Abby Kaufman is assistant editor of Stitch magazine. When she's not scoping out new fabrics for her collection, Abby enjoys outdoor activities, and spending time with her husband and two dogs. 

10 thoughts on “Advice From Middle School That Applies to Sewing

  1. In high school, my teacher would check our work at each step before we could move on to the next. If it was not properly sewn she would say, “You’d feel better about this if you’d rip it out and do it again.” She was right. She would also say, “If you sew, so shall you rip.”

    To this day,39 years later, if I make a mistake in a seam, I hear a little voice inside my head telling me, I’d feel better about this project if I rip out that mistake.

    I am still in contact with that teacher we all lovingly called Mom, and still do. And we give her a little tease about ripping out our mistakes!

  2. I remember Mom saying to do the hard things first if it’s possible. That works for me in sewing. If I can do those difficult inset 90 degree corners first, I will do them. I did find a video that made them come out much tidier, too.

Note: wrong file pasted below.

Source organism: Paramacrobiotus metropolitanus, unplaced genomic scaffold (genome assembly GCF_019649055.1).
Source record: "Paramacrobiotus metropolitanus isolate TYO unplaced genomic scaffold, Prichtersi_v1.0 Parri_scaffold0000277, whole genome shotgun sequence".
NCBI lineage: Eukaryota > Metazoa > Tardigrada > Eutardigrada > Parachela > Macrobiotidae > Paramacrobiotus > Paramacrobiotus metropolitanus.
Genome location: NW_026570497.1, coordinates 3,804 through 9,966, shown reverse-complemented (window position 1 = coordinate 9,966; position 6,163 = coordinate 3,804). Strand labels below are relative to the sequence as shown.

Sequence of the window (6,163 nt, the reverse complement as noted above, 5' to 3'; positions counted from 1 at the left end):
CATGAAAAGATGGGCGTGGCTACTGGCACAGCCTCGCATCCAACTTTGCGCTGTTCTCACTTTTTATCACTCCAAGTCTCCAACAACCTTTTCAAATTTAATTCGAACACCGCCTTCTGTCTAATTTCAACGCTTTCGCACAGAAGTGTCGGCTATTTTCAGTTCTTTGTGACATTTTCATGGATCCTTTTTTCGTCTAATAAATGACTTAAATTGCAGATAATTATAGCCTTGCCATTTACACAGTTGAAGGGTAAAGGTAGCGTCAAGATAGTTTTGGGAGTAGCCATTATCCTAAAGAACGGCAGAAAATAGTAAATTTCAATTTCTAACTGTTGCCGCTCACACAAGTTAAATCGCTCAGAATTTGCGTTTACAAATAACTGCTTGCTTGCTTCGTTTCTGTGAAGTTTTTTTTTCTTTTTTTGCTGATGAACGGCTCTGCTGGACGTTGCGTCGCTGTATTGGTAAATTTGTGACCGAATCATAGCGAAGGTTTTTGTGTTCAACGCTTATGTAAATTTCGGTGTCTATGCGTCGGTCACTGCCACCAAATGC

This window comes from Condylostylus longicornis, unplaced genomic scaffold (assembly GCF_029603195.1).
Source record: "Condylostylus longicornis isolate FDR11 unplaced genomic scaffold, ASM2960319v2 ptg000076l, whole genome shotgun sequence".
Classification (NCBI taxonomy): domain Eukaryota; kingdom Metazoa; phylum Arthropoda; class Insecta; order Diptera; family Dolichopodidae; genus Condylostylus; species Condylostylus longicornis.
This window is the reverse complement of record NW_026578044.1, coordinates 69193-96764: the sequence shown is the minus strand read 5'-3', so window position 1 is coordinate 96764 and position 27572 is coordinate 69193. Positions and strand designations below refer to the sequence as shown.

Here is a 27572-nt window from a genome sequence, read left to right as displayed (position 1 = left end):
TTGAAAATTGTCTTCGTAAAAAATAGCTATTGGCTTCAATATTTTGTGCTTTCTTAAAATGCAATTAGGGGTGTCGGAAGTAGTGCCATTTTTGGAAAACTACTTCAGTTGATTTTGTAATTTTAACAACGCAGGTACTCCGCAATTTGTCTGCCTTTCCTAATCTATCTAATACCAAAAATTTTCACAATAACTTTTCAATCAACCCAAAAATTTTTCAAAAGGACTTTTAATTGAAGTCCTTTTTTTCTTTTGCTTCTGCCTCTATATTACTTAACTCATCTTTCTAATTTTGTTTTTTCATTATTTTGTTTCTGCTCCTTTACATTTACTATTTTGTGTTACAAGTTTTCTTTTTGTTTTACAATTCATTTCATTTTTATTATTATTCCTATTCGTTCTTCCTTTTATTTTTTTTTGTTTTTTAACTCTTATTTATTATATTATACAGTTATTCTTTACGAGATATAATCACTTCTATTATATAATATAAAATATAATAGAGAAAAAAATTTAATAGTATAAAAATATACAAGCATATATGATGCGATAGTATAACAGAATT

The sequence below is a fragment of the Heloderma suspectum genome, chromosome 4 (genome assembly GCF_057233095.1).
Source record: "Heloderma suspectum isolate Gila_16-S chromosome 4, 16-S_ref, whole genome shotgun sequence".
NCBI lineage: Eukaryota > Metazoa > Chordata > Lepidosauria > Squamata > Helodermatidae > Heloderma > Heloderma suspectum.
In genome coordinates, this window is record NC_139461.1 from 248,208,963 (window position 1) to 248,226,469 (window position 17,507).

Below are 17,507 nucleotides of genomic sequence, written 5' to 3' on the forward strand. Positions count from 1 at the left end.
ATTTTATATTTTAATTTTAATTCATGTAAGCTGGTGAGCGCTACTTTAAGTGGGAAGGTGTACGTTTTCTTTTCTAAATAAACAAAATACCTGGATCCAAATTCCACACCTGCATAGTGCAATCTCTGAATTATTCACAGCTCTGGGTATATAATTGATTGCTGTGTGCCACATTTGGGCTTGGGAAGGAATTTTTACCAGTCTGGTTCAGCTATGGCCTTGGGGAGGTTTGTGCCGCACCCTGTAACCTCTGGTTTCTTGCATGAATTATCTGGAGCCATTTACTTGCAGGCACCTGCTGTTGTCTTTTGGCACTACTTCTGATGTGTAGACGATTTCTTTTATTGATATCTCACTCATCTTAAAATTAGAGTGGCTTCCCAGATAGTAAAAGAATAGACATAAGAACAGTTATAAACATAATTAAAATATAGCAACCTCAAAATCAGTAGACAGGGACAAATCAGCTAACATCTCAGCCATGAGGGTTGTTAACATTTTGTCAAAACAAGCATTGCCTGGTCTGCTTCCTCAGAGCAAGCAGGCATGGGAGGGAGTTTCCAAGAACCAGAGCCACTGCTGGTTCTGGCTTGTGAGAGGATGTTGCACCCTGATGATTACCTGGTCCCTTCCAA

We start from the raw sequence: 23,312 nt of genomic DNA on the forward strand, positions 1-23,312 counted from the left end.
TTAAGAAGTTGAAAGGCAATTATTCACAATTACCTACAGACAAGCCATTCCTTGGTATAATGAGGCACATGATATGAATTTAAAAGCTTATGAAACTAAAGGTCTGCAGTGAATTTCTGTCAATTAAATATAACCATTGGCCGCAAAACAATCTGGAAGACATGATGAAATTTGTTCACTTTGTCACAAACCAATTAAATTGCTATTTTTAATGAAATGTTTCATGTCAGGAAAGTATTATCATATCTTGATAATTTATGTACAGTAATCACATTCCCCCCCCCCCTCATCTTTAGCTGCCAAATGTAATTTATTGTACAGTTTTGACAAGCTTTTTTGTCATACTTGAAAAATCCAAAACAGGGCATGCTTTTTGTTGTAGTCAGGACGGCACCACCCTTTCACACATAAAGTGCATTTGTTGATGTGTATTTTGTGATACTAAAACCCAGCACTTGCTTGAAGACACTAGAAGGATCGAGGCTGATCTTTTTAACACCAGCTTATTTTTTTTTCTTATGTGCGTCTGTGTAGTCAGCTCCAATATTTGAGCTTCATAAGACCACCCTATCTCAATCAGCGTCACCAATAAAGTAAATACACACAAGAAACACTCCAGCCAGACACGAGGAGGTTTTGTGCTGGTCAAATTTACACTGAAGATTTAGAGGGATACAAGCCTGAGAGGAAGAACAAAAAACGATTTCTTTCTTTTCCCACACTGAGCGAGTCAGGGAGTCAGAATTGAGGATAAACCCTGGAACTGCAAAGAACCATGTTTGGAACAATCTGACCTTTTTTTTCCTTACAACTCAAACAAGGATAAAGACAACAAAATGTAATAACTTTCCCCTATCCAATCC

3. When I took my first series of quilt classes 30 years ago, Judy Hopkins (the teacher) taught us the practice of using a neutral color thread for piecing (medium gray or tan). The second thing she talked about was the practice of winding at least 3 bobbins at a time so that you have a bobbinready to pop into your machine when needed. Cuts down on frustration. So true! At the end of my sewing session for the day when I have loaded the last pre-filled bobbin into my machine, I wind 3 more bobbins. Sadly, Judy died a few years ago, and I still remember her wonderful smile, laugh, and sage advice PLUS all of her wonderful quilts!

  4. When I took my first series of quilt classes 30 years ago, Judy Hopkins (the teacher) taught us the practice of using a neutral color thread for piecing (medium gray or tan). The second thing she talked about was the practice of winding at least 3 bobbins at a time so that you have a bobbinready to pop into your machine when needed. Cuts down on frustration. So true! At the end of my sewing session for the day when I have loaded the last pre-filled bobbin into my machine, I wind 3 more bobbins. Sadly, Judy died a few years ago, and I still remember her wonderful smile, laugh, and sage advice PLUS all of her wonderful quilts!